Suggested Reading: Wabi-Sabi: for Artists, Designers, Poets & Philosophers by Leonard Koren
Jerry M. Ruhl, Ph.D
, is a psychologist, teacher, and author living in Longmont, CO. Previously, he was a trustee of the C.G. Jung Society of Colorado. More recently, he served for six years as Executive Director of The Jung Center in Houston. He lectures nationally and maintains a private therapy practice in both Boulder, CO, and Houston, TX. He also provides depth coaching via the internet, and is the co-author with Robert A. Johnson of three books: Living Your Unlived Life
; Contentment: A Way to True Happiness
; and Balancing Heaven and Earth
“The neurosis is as a rule a pathological, one-sided development of the personality, the imperceptible beginnings of which can be traced back almost indefinitely into the earliest years of childhood. Only a very arbitrary judgment can say where the neurosis actually begins. If we were to relegate the determining cause as far back as the patient’s prenatal life, thus involving the physical and psychic disposition of the parents at the time of conception and pregnancy—a view that seems not at all improbable in certain cases—such an attitude would be more justifiable than the arbitrary selection of a definite point of neurotic origin in the individual life of the patient” (Jung, CW 16, 257-258).
“The whole life of the individual is nothing but the process of giving birth to himself; indeed, we should be fully born when we die.” Erich Fromm
Birth and rebirth are powerful themes that can shape a person’s development within analysis at any age and stage of life. They contain timeless and profound archetypal and developmental meanings that stimulate our development and relationship to the Self. This lecture will focus on ideas regarding birth and rebirth, and their expression in analysis. The ways that analysis can give birth to the self will come to life through imagery, session dialogue, and Dr. Marlo’s inner experience in her work with a patient who experienced psychic birth through analysis.
How can analysis birth the self?
We will explore this question by illuminating ideas about birth. Nascent stirrings of the Self often initiate the labor of analytic work, which can be influenced by our life stories, including our birth story.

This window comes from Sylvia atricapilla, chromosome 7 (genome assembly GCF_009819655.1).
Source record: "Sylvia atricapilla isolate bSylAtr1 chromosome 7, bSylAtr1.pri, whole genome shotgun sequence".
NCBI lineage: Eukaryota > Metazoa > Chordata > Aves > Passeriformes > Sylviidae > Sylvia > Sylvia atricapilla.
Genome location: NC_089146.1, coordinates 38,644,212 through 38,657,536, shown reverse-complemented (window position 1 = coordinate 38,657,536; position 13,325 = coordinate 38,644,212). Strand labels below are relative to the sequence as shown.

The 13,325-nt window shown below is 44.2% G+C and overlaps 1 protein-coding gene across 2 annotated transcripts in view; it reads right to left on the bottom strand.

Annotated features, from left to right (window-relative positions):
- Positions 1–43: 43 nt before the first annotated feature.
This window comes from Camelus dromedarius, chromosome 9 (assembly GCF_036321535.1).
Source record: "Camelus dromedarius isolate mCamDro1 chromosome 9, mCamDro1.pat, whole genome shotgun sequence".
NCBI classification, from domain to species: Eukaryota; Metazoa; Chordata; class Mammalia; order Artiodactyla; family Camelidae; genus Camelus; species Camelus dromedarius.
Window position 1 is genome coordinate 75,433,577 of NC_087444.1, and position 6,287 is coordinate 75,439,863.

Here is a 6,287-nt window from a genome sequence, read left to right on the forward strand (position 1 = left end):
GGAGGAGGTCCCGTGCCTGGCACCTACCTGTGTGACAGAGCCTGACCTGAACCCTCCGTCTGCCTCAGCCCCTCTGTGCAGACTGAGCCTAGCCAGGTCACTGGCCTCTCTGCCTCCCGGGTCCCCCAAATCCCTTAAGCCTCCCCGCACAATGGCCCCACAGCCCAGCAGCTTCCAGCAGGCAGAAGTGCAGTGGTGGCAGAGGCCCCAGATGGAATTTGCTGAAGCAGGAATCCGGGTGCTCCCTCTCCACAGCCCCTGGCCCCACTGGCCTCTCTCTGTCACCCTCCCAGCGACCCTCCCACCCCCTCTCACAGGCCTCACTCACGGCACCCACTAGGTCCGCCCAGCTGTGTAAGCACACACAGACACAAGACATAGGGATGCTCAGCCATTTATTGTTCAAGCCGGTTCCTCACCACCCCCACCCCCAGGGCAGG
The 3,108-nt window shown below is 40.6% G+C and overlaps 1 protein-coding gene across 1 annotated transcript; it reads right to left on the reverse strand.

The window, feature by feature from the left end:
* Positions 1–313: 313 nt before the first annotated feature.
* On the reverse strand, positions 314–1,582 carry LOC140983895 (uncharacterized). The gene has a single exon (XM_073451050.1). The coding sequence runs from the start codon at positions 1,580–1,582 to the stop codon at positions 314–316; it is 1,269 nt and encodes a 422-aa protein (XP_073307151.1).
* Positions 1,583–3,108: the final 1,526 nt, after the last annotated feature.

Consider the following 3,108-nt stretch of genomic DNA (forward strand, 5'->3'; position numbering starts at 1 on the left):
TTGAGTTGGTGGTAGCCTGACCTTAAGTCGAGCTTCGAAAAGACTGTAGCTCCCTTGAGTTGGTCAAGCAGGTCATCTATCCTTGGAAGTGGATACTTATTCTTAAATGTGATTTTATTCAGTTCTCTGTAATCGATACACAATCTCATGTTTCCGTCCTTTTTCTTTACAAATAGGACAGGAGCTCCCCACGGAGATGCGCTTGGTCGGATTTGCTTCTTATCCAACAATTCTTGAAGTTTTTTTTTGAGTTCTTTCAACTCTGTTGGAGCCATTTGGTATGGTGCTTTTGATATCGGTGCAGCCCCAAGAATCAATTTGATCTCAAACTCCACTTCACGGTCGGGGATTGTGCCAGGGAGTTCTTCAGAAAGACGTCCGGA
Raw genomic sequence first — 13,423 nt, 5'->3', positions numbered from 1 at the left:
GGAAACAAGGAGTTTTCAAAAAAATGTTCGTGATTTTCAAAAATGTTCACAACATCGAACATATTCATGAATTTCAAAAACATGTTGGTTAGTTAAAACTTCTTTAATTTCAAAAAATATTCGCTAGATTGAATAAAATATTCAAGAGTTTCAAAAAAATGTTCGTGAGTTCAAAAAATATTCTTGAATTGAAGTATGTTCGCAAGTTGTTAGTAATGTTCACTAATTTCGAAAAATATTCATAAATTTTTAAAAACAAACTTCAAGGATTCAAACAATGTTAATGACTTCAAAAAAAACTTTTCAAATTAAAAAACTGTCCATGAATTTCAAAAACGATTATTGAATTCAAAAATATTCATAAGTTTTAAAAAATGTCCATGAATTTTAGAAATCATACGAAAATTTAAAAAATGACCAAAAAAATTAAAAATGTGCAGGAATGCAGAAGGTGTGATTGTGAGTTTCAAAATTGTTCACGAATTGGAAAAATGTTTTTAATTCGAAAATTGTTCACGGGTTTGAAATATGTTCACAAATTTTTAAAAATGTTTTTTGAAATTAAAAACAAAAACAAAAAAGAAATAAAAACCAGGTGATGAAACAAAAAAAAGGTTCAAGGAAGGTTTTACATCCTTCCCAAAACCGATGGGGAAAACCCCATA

Birth is a topic that is pregnant with meaning. It can be a signifier of the un-symbolized, unimagined, and un-experienced. It can manifest as a regressive, developmental experience, suffused with body or implicit memory. Birth can also act as a symbol or metaphor, and be expressed as a second birth or rebirth. Finally, it may emerge in the efflorescence of self-development involving a more related connection to the Self–a precursor to more complete development, heralding transformations in being and spirit.
These ideas come to life through Dr. Marlo’s presentation of an emergent process of birth, development, and transformation from over 15 years of analysis with a woman who began analysis dissociated from her self/Self.
Using evocative imagery, session dialogue, and Dr. Marlo’s inner experience, this workshop intimately examines what happens behind the consulting room door, allowing participants to reflect on their experience in analysis and examine the practice of analysis and its transformative potential.
Helen Marlo, Ph.D.,
clinical psychologist and Jungian analyst, practices in San Mateo, CA. A member of the C.G. Jung Institute of San Francisco, she is Professor and Chair of the graduate Clinical Psychology Department at Notre Dame de Namur University in Belmont, CA. She has published and presented on trauma, spirituality, synchronicity, and reproductive mental health. She is Reviews Editor for Jung Journal: Culture and Psyche.